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F.D.A. Reassessing Serving Size

February 15, 2010

A recent article in the NY Times peaked my interest in writing on one way the federal government can and should be involved in food policy issues in the United States.

While there is must talk on the role of government in various food issues, I believe that overall, it most certainly has a responsibility to bring a certain level of transparency to the food industry by regulating food marketing practices and insuring food safety in its production. It’s probably the one thing individuals from each side of the spectrum can support. Thus, I was pleasantly surprised to see this article describing the FDA’s proposed policy change to update serving size criteria.

The article explains that the FDA “wants to encourage manufacturers to post vital nutritional information, including calorie counts, on the front of food packages” to “give people a jolt of reality before they reach for another handful of chips.” While calorie posting hasn’t been necessarily proven to change people’s eating habits, I do see the suggestion as using marketing to help consumers, instead of trick them.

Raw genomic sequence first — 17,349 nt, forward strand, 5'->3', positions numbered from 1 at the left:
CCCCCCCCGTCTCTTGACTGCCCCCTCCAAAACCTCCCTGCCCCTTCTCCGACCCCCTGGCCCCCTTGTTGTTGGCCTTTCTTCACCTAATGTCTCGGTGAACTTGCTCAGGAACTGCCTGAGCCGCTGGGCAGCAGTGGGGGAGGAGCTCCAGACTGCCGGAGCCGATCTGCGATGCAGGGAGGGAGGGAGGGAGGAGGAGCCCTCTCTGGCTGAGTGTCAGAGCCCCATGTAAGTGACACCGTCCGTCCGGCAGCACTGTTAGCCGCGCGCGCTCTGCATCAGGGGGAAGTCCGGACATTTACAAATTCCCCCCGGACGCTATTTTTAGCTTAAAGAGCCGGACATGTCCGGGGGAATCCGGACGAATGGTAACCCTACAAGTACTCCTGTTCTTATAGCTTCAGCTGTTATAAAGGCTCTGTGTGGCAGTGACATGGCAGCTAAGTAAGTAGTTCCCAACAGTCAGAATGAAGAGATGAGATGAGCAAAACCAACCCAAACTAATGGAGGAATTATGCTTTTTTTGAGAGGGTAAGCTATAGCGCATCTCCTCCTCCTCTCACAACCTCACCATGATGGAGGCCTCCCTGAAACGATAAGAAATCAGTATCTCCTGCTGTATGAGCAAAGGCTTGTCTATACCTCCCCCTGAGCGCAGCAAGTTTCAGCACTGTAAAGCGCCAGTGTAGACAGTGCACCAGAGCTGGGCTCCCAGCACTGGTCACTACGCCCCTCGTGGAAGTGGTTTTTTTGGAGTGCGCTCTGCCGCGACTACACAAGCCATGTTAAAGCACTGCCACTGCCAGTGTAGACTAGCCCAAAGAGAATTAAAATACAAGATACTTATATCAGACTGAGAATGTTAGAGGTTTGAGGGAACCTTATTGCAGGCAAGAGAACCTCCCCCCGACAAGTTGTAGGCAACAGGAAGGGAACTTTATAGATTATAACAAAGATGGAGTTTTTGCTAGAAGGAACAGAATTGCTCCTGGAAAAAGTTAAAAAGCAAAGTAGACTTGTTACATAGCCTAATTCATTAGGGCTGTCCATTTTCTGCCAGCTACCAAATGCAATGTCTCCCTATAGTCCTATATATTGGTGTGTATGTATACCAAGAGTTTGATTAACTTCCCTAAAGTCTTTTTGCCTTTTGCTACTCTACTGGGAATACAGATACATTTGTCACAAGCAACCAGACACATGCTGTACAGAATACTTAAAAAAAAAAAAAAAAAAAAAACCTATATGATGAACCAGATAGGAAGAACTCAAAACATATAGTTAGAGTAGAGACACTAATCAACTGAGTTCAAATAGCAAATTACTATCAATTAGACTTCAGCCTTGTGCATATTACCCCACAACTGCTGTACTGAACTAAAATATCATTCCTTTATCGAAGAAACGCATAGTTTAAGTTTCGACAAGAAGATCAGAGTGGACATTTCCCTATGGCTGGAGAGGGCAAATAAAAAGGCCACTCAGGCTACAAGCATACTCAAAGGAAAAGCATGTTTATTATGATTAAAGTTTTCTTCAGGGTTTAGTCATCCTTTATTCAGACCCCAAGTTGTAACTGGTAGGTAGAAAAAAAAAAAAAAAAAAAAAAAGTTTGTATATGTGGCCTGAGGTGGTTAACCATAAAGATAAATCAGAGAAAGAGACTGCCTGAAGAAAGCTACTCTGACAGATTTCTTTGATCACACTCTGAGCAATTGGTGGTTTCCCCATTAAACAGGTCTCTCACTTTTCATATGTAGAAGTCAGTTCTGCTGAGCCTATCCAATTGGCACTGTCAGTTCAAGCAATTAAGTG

But what’s really great about this proposal is that the powers at be are recognizing that “the urgency of the message could be muted by [the] longstanding problem,” of misleading serving sizes, which, “for many packaged foods are just too small.” Thus, “the calorie counts that go with them are often misleading.”

So kudos FDA! Keep encouraging. If you can’t get calories posted on the front of products (which I don’t think is wholly necessary), try to get those nutritional facts on the back to be more truthful.

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